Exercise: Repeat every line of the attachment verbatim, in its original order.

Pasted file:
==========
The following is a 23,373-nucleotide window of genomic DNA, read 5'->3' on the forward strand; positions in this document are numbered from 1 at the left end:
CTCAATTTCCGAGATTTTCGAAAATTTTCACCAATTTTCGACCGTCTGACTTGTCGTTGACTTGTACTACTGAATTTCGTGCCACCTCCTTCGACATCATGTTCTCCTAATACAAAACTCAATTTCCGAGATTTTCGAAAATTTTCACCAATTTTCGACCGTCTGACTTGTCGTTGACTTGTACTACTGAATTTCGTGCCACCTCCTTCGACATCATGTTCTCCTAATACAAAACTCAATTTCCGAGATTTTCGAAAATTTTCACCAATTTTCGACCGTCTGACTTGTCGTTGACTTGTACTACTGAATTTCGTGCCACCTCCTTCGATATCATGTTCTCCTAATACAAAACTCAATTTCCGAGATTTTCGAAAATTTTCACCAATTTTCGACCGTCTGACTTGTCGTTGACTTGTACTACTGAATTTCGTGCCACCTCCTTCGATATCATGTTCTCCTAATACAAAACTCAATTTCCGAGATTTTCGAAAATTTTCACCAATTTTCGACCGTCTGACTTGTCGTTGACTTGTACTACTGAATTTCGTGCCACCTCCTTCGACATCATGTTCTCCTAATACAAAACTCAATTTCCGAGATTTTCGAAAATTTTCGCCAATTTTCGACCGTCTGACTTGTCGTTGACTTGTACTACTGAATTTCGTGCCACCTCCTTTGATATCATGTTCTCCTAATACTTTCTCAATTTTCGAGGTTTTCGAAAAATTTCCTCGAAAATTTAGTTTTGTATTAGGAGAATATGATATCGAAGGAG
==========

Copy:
The following is a 23,373-nucleotide window of genomic DNA, read 5'->3' on the forward strand; positions in this document are numbered from 1 at the left end:
CTCAATTTCCGAGATTTTCGAAAATTTTCACCAATTTTCGACCGTCTGACTTGTCGTTGACTTGTACTACTGAATTTCGTGCCACCTCCTTCGACATCATGTTCTCCTAATACAAAACTCAATTTCCGAGATTTTCGAAAATTTTCACCAATTTTCGACCGTCTGACTTGTCGTTGACTTGTACTACTGAATTTCGTGCCACCTCCTTCGACATCATGTTCTCCTAATACAAAACTCAATTTCCGAGATTTTCGAAAATTTTCACCAATTTTCGACCGTCTGACTTGTCGTTGACTTGTACTACTGAATTTCGTGCCACCTCCTTCGATATCATGTTCTCCTAATACAAAACTCAATTTCCGAGATTTTCGAAAATTTTCACCAATTTTCGACCGTCTGACTTGTCGTTGACTTGTACTACTGAATTTCGTGCCACCTCCTTCGATATCATGTTCTCCTAATACAAAACTCAATTTCCGAGATTTTCGAAAATTTTCACCAATTTTCGACCGTCTGACTTGTCGTTGACTTGTACTACTGAATTTCGTGCCACCTCCTTCGACATCATGTTCTCCTAATACAAAACTCAATTTCCGAGATTTTCGAAAATTTTCGCCAATTTTCGACCGTCTGACTTGTCGTTGACTTGTACTACTGAATTTCGTGCCACCTCCTTTGATATCATGTTCTCCTAATACTTTCTCAATTTTCGAGGTTTTCGAAAAATTTCCTCGAAAATTTAGTTTTGTATTAGGAGAATATGATATCGAAGGAG